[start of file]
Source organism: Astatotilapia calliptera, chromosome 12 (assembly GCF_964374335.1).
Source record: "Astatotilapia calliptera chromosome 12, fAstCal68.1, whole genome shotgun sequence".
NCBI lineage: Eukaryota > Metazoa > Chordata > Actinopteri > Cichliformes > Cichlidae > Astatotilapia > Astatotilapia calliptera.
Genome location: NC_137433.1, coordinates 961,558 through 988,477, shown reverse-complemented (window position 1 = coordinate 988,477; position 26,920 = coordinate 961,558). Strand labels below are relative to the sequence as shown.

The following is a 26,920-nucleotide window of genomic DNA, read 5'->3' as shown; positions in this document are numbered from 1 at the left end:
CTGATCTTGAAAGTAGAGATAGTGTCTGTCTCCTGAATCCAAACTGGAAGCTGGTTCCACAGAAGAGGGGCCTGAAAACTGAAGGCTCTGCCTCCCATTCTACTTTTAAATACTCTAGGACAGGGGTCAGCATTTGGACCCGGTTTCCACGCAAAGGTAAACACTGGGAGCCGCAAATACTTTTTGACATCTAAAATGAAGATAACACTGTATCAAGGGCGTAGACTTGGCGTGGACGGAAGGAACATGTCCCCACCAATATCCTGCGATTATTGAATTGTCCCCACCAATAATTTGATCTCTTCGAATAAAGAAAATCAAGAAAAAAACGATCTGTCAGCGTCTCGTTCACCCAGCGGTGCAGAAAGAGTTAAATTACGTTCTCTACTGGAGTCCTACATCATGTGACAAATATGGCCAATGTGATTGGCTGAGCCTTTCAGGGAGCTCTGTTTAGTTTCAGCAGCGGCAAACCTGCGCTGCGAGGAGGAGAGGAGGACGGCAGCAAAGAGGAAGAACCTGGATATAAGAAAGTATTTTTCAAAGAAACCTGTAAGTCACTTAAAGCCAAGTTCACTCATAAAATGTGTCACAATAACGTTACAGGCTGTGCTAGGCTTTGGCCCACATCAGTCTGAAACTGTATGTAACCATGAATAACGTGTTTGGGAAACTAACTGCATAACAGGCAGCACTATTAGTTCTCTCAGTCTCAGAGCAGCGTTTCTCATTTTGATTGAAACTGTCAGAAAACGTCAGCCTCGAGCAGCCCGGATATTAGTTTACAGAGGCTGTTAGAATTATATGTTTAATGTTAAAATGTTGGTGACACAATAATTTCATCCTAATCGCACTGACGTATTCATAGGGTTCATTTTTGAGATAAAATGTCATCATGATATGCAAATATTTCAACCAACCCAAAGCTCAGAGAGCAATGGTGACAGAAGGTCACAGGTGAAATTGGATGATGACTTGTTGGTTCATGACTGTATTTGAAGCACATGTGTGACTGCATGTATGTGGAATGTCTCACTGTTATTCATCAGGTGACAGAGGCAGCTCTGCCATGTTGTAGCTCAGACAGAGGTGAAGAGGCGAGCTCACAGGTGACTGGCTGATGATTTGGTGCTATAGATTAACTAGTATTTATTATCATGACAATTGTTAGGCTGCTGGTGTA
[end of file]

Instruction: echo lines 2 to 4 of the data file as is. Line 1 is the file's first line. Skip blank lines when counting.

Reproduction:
Source record: "Astatotilapia calliptera chromosome 12, fAstCal68.1, whole genome shotgun sequence".
NCBI lineage: Eukaryota > Metazoa > Chordata > Actinopteri > Cichliformes > Cichlidae > Astatotilapia > Astatotilapia calliptera.
Genome location: NC_137433.1, coordinates 961,558 through 988,477, shown reverse-complemented (window position 1 = coordinate 988,477; position 26,920 = coordinate 961,558). Strand labels below are relative to the sequence as shown.